Thursday, November 02, 2006
An ASBO for the Archbishop. Not quite, but not so far off, either: Cathedral bans Carey as a 'divisive force'
The former Archbishop of Canterbury, Lord Carey of Clifton, has been banned from one of the oldest cathedrals in Britain after accusations that he has become an “instrument of disunity”.
Wednesday, November 01, 2006
Means of control or delusion of control? JEM writes:
Your correspondent (whom I shall call 'C' for convenience if I may) who writes...Wasn't it the case that it took decades for the same dollar to be in use all over the US? I don't know what this proves, if anything.
The king is (not quite) dead. Long live the king! There are times when it is more proper to vomit than to debate:
Fidel announced that because of an intestinal operation, he was signing power over to his brother, who would be acting president. In Miami, there were celebrations in the streets, with shouted assurances that this meant the end of the Cuban Revolution. As one celebrant put it: "We'll all be home within a month. The Cuban people will never accept Raul!"- written by Wayne S. Smith in the Guardian. Emphasis added by me. Also spotted by Tim Worstall.
Tuesday, October 31, 2006
A post about Torchwood, placed on Biased BBC for old times' sake.
Contains spoilers. Now you really can't resist.
Monday, October 30, 2006
Non-Europhile blogs. Very non. The EUsceptic roundup is hosted in his kitchen by the Devil himself. His language is about what you might expect from the Devil, but I feel sure he's a good boy really.
Beautiful musical geometrical dots rotating thing. Try the hand-cranked "version 17", too. Your and my time pleasantly wasted via Crooked Timber.
Excuses for absence. Better than most!
Hello Natalie,I know you're not blogging, mate. Look at your referrer stats. That's me, that is.
... Europhile blogs.
We Europeans abolished the death penalty long time ago, because we listened to sociologists, psychologists and experts on the field of death penalty. We Europeans believe in science, not in ancient books like the bible. During his legislative period, Gov. Bush signed not less then 152 death sentences. This means for me that he killed 152 human beings. This is a sad statistic which shows his barbarity. It’s the same thing with his wars: He is the reason for these wars, not anyone else. He is guilty. For me and many Europeans, he is comparable to evil guys like Stalin or Hitler. His cheating during the election (according to US film-maker Michael Moore) makes him a kind of dictator.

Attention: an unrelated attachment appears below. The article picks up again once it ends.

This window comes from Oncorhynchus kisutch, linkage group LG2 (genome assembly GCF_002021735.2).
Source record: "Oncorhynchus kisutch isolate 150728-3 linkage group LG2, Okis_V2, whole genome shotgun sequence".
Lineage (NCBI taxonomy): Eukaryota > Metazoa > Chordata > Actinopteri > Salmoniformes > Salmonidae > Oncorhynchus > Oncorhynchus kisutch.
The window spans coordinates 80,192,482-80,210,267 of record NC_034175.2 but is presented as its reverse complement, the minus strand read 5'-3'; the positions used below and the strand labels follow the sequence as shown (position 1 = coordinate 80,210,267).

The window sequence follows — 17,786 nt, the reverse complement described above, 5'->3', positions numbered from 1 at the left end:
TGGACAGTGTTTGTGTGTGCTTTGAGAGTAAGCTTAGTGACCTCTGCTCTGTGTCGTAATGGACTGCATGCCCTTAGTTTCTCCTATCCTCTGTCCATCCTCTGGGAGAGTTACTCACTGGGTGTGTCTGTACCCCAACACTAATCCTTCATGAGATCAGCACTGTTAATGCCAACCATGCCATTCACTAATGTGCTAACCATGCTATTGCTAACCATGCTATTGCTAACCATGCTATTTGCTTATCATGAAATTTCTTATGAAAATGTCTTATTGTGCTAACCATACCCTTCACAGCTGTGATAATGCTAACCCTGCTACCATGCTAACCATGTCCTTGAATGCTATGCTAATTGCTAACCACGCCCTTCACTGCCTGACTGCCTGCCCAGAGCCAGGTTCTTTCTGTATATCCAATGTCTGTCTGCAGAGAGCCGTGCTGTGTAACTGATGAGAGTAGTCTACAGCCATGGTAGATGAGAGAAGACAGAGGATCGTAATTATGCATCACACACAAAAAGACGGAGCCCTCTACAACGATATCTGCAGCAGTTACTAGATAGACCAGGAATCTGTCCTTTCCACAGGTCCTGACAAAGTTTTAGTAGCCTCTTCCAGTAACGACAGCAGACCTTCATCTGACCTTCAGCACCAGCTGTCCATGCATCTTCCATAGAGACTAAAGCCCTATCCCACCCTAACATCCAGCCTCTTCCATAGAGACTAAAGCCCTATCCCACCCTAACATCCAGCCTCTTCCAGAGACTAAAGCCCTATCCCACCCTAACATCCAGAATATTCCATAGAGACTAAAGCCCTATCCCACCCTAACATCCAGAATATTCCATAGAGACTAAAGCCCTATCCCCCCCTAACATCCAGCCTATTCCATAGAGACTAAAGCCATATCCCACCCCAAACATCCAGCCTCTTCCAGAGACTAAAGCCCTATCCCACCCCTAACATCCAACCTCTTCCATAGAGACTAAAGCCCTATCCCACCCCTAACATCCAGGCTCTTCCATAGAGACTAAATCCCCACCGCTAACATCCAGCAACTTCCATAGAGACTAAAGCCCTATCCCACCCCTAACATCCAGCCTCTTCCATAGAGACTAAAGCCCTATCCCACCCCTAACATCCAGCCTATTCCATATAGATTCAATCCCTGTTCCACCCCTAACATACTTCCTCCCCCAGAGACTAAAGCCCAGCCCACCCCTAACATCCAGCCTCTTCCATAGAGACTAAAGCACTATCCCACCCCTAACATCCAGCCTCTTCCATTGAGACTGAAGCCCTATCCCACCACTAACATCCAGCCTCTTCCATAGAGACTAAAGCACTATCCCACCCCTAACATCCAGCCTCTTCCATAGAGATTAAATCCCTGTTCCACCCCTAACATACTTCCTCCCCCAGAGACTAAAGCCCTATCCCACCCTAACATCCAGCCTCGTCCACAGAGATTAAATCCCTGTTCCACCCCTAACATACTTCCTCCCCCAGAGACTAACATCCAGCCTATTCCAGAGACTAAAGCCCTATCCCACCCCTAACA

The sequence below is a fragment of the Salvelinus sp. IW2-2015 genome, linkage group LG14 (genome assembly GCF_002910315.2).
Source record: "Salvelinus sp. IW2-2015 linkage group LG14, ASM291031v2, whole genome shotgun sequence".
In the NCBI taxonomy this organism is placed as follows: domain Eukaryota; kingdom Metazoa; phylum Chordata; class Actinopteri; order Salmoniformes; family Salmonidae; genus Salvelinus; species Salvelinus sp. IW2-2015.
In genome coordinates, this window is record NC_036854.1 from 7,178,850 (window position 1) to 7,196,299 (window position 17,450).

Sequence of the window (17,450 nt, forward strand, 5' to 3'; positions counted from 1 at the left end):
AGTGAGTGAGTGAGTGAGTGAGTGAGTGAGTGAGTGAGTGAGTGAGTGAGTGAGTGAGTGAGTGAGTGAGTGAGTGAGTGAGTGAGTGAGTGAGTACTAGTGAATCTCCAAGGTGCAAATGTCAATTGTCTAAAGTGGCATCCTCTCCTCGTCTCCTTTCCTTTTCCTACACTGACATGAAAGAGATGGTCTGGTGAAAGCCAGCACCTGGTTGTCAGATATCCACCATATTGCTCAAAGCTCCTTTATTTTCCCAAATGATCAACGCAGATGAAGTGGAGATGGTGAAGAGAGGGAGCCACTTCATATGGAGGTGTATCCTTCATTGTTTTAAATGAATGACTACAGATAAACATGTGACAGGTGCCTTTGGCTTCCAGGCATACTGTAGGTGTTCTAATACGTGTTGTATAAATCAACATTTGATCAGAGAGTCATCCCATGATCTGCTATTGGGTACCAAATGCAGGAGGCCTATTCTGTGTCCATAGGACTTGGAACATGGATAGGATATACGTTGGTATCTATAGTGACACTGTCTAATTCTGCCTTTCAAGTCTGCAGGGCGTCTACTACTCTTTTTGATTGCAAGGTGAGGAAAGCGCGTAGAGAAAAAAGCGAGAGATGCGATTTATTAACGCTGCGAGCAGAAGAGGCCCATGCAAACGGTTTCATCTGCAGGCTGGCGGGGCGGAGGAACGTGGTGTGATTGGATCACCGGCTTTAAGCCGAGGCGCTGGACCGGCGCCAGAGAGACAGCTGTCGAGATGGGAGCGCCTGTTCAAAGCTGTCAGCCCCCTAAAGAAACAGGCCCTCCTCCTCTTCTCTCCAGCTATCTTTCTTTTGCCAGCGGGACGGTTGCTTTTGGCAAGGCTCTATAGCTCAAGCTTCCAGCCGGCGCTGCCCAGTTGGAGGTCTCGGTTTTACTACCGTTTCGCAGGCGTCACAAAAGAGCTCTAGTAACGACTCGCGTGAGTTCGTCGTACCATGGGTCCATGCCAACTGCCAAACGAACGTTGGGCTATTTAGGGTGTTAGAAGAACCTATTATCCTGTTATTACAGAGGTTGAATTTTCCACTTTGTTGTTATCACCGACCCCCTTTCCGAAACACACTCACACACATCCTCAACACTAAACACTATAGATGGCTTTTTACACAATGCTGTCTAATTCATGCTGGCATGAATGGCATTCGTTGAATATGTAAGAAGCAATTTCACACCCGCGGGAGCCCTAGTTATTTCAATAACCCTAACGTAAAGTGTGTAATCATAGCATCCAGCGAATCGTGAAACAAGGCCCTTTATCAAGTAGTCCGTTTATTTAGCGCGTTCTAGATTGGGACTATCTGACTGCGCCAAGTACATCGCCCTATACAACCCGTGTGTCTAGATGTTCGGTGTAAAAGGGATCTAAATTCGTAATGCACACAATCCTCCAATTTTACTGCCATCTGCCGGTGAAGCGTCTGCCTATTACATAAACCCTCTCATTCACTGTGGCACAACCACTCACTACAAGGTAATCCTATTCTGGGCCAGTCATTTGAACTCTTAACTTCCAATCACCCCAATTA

The lads are lined up against the wall, the women are screaming. The Black and Tans demand to know the name and occupation of each of the men. Most comply readily. All except one - Micheail; who refuses to say his name in English. The others give him pleading looks, yet he still refuses. He is taken into the chicken coop and beaten to death with a rifle butt.She obviously read the review in Time Out magazine: ("It’s not an historical event. Nor is Micheail a politician, a particular hero, or even a character with whom we’ve spent more than five minutes. Instead he’s a fictional, anonymous rural labourer invented by Loach and his regular screenwriter Paul Laverty...") In true Time Out style, Kirsty continues:
He was simply one of the many, many anonymous farm labourers who suffered wreckless brutality at the hands of the English.Er, didn't you say he was an actor, acting out a fictitious event?
Sunday, October 29, 2006
Britblog roundup. Why not try out Philobiblon, reviewing a book on the English Civil War?
Purkiss also maintains the often-buried genuinely radical elements of this English Revolution and explores the failure of imagination that meant these ideas of equality - of the participation of the ordinary man in politics - could establish only shallow roots. She finds a wonderful example of the Levellers finding an image of what they could only grasp at from a foreign culture.
UPDATE: Twit that I am, I forgot to put a link to the Britblog roundup around the words "Britblog roundup". There is in fact a roundup of interesting posts from British blogs that you can go and look at here where it says, "Britblog roundup."
The post by "The Englishman" about country wisdom regarding the employment of rabbit catchers and how this relates to speed cameras is very informative and rather funny.
Saturday, October 28, 2006
The creator of Dilbert lost the ability to talk. He could still sing, or lecture to large audiences. (No, this isn't a joke, even though it does come via IMAO.)
Friday, October 27, 2006
Attack ads incoming! When presented with the contrast between the scurrilous political attack ads common in the US and the more decorous and infinitely less expensive political advertisements exhibited in Britain, Americans react in the same way British people do when presented with the contrast between the hard-bitten, smut-sniffing hounds of Fleet Street compared to earnest US journalists: they are barely able to conceal their pride. We play for real. You people do up the top buttons on your shirts.